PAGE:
It really is nice to have a proper sausage that has a casing with resistance, and juicy innards that have a real meatiness to them. You can even see the chilli flakes they used in the spicy bratwurst.

If going go Vic Market and not getting the bratwurst is like going to China without seeing the Great Wall, then not getting some of the hot jam donuts from the American Donut Van is like… not getting the hot jam donuts from the American Donut Van. It’s such a heinous crime it doesn’t even need an analogy to describe it. The queue may be double the length of what’s outside the bratwurst shop, but it moves rapidly, with a smiling matron at the window popping donuts into a paper bag and sealing it with a twist, and two young men in the back frying and filling the donuts with practised ease.

Hot Jam Donuts ($1ea)
Hot Jam Donuts ($1ea)
Being the reasonable people that we are, we got just three Hot Jam Donuts ($1ea) to share between the two of us. These irregular little pastries were fried until golden, with insides of a similar buttery colour, and a texture most aptly compared to brioche. They were then filled with a squirt of hot jam before being rolled in a blizzard of coarse sugar. I can’t even being to describe how great it is, sinking your teeth through the gentle crisp of the exterior to the warm and fluffy center, accompanied by the crunch of sugar crystals. If I had to complain about anything, it would be the small quantity of jam on the inside – just a tantalising half-teaspoon worth.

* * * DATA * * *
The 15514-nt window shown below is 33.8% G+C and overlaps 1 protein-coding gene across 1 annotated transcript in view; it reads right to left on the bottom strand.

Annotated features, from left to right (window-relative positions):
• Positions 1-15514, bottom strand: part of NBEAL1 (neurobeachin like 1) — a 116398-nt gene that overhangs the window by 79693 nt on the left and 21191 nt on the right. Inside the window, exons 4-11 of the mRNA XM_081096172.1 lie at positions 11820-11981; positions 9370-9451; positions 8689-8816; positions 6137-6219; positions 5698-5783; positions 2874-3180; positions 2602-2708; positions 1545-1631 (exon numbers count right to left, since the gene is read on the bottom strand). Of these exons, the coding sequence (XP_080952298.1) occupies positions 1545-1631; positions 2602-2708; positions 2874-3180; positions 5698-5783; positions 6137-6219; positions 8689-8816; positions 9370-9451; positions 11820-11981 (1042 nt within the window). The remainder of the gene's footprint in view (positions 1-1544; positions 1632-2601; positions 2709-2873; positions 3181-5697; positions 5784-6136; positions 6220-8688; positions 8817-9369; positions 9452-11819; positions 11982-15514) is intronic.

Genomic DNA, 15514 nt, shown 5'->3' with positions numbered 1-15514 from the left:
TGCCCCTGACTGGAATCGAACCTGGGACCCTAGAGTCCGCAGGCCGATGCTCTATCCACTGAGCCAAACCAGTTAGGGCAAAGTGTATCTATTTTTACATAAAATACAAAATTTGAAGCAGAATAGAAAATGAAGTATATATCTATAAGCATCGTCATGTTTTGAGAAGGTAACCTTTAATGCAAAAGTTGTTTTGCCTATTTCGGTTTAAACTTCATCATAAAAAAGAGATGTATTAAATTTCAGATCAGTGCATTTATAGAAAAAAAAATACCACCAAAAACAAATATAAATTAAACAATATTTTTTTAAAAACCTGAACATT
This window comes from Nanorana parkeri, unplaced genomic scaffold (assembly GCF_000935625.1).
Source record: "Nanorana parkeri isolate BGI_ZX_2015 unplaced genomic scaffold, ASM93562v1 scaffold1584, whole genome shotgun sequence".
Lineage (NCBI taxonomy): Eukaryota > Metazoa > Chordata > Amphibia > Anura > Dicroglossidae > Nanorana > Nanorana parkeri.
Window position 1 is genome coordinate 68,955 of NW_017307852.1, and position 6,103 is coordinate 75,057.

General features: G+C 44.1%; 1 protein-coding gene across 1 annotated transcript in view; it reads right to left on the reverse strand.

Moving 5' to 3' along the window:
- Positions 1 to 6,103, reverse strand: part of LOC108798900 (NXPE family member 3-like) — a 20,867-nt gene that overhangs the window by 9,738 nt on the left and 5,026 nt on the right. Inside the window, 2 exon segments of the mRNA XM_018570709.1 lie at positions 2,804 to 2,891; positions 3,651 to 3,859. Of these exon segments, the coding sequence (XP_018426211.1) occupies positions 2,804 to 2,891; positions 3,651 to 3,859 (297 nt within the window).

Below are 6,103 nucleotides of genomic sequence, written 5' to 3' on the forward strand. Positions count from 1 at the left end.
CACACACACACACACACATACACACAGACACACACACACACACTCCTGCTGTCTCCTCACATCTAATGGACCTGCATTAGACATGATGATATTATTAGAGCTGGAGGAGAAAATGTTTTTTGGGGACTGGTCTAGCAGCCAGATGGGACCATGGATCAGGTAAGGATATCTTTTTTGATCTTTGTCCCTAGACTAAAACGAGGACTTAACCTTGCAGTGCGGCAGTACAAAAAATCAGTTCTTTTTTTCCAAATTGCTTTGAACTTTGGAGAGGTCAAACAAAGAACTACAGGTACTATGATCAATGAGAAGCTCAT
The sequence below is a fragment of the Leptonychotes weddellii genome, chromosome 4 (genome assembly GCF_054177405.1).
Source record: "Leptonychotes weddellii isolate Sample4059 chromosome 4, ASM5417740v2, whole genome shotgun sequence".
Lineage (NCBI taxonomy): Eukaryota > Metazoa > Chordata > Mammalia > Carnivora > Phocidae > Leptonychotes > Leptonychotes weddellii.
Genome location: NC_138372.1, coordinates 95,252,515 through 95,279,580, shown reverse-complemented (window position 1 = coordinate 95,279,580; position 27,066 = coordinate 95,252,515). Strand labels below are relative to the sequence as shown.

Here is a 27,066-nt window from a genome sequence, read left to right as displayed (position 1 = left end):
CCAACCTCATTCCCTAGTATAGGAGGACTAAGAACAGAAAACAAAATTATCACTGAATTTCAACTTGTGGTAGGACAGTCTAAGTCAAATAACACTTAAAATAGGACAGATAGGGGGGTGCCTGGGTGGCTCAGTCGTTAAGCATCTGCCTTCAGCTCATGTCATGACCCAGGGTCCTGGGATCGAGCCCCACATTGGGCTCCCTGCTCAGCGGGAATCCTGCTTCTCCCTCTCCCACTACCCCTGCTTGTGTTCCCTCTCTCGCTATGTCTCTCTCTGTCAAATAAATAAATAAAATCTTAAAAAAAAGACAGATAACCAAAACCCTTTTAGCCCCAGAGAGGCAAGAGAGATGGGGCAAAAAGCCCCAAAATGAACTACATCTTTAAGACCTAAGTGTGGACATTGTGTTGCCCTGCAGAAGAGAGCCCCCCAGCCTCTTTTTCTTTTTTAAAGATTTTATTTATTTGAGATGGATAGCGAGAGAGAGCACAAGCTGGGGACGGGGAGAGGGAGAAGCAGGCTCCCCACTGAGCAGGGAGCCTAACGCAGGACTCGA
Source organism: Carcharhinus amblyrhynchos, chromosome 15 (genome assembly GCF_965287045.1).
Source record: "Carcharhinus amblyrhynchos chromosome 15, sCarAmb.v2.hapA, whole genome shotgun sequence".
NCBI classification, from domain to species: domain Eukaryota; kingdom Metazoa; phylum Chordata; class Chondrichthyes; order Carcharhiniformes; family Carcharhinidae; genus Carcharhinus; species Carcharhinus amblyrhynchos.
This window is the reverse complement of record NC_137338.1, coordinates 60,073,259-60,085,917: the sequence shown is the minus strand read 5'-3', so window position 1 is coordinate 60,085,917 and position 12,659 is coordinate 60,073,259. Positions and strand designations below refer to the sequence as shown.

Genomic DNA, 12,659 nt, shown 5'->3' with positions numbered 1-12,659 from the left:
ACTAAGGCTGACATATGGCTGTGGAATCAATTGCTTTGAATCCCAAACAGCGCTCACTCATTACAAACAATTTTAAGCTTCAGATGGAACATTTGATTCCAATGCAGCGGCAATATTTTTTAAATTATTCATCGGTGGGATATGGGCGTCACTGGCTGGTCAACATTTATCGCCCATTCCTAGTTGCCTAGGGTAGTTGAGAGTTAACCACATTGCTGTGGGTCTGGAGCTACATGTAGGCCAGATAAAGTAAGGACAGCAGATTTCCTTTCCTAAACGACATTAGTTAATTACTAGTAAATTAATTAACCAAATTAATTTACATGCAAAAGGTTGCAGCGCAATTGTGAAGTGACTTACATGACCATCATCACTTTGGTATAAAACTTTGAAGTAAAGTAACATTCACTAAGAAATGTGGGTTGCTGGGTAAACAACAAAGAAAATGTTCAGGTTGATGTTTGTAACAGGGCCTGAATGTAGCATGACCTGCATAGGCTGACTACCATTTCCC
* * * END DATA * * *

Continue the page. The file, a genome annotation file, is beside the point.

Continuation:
A trip to Victoria Market is always an eye-opening experience for me. It’s also a reminder that sometimes, simplicity is the best. You don’t need fancy machines and crazy cooking techniques to make something delicious. All you need is excellent fresh produce, and just a little bit of innovation. It doesn’t hurt to go back to basics. 
Rating (overall food and experience): 15/20 – back to basics. 

Melbourne Bratwurst Shop on Urbanspoon American Doughnut Kitchen on Urbanspoon

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  • Reply sophler 14/07/2012 at 10:28 am

    Yum! I haven’t been to Vic Market in ages. But you have mentioned the Borek’s and they are the best. Whenever I’m there, I always get those. I definitely agree what you mean when you say simplicity is the best. After a busy day, it’s such a good feeling to unwind and relax – and look at life, the simple way! Keep up the great posts!

    • Reply ming 16/07/2012 at 12:16 pm

      Oh I absolutely love the boreks too – $5 for 3 and you have yourself lunch AND dessert :D

  • Reply Akika (Ichigo Shortcake) 15/07/2012 at 1:23 pm

    Oooo I love Vic Markets! Used to go there a lot when I was at uni and worked in the city…haven’t been to eat food there in a while though. Those doughnuts look delicious!

    • Reply ming 16/07/2012 at 12:16 pm

      Thanks, I hope you’ve had those doughnuts at some point or I’m going to have to scold you severely :p